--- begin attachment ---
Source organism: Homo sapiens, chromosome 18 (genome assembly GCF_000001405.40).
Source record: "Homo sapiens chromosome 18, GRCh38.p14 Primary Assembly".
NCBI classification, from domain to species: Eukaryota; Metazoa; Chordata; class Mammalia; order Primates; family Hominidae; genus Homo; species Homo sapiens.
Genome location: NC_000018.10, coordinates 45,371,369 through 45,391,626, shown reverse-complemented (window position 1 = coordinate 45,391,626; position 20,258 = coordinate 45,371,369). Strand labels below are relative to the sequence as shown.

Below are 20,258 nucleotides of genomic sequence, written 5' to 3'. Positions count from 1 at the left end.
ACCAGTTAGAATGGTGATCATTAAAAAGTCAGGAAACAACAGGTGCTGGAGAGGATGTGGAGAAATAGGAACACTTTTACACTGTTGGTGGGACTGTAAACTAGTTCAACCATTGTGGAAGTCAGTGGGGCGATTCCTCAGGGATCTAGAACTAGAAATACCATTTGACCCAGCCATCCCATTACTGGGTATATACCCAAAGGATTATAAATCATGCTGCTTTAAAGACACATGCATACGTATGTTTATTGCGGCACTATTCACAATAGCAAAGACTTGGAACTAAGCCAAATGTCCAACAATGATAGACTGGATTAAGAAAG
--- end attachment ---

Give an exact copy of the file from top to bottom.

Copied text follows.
Source organism: Homo sapiens, chromosome 18 (genome assembly GCF_000001405.40).
Source record: "Homo sapiens chromosome 18, GRCh38.p14 Primary Assembly".
NCBI classification, from domain to species: Eukaryota; Metazoa; Chordata; class Mammalia; order Primates; family Hominidae; genus Homo; species Homo sapiens.
Genome location: NC_000018.10, coordinates 45,371,369 through 45,391,626, shown reverse-complemented (window position 1 = coordinate 45,391,626; position 20,258 = coordinate 45,371,369). Strand labels below are relative to the sequence as shown.

Below are 20,258 nucleotides of genomic sequence, written 5' to 3'. Positions count from 1 at the left end.
ACCAGTTAGAATGGTGATCATTAAAAAGTCAGGAAACAACAGGTGCTGGAGAGGATGTGGAGAAATAGGAACACTTTTACACTGTTGGTGGGACTGTAAACTAGTTCAACCATTGTGGAAGTCAGTGGGGCGATTCCTCAGGGATCTAGAACTAGAAATACCATTTGACCCAGCCATCCCATTACTGGGTATATACCCAAAGGATTATAAATCATGCTGCTTTAAAGACACATGCATACGTATGTTTATTGCGGCACTATTCACAATAGCAAAGACTTGGAACTAAGCCAAATGTCCAACAATGATAGACTGGATTAAGAAAG